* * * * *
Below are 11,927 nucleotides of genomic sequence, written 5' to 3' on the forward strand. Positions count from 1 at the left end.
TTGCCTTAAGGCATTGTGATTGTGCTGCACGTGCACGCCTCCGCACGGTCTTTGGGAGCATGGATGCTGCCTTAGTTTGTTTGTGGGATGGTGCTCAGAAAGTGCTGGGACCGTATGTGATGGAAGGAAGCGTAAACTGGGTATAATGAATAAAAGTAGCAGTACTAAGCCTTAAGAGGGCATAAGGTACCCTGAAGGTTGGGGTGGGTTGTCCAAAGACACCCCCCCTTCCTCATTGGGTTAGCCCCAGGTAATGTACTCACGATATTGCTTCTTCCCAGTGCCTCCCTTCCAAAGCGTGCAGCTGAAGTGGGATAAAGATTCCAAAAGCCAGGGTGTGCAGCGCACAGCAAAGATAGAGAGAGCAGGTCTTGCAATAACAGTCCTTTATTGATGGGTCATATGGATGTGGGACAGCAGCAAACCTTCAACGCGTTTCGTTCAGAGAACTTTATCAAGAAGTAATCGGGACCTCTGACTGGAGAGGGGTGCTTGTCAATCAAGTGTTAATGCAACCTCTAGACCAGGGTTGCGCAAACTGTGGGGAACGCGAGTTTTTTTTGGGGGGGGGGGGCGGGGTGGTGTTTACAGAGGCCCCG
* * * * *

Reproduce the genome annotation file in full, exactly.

Below are 11,927 nucleotides of genomic sequence, written 5' to 3' on the forward strand. Positions count from 1 at the left end.
TTGCCTTAAGGCATTGTGATTGTGCTGCACGTGCACGCCTCCGCACGGTCTTTGGGAGCATGGATGCTGCCTTAGTTTGTTTGTGGGATGGTGCTCAGAAAGTGCTGGGACCGTATGTGATGGAAGGAAGCGTAAACTGGGTATAATGAATAAAAGTAGCAGTACTAAGCCTTAAGAGGGCATAAGGTACCCTGAAGGTTGGGGTGGGTTGTCCAAAGACACCCCCCCTTCCTCATTGGGTTAGCCCCAGGTAATGTACTCACGATATTGCTTCTTCCCAGTGCCTCCCTTCCAAAGCGTGCAGCTGAAGTGGGATAAAGATTCCAAAAGCCAGGGTGTGCAGCGCACAGCAAAGATAGAGAGAGCAGGTCTTGCAATAACAGTCCTTTATTGATGGGTCATATGGATGTGGGACAGCAGCAAACCTTCAACGCGTTTCGTTCAGAGAACTTTATCAAGAAGTAATCGGGACCTCTGACTGGAGAGGGGTGCTTGTCAATCAAGTGTTAATGCAACCTCTAGACCAGGGTTGCGCAAACTGTGGGGAACGCGAGTTTTTTTTGGGGGGGGGGGGCGGGGTGGTGTTTACAGAGGCCCCG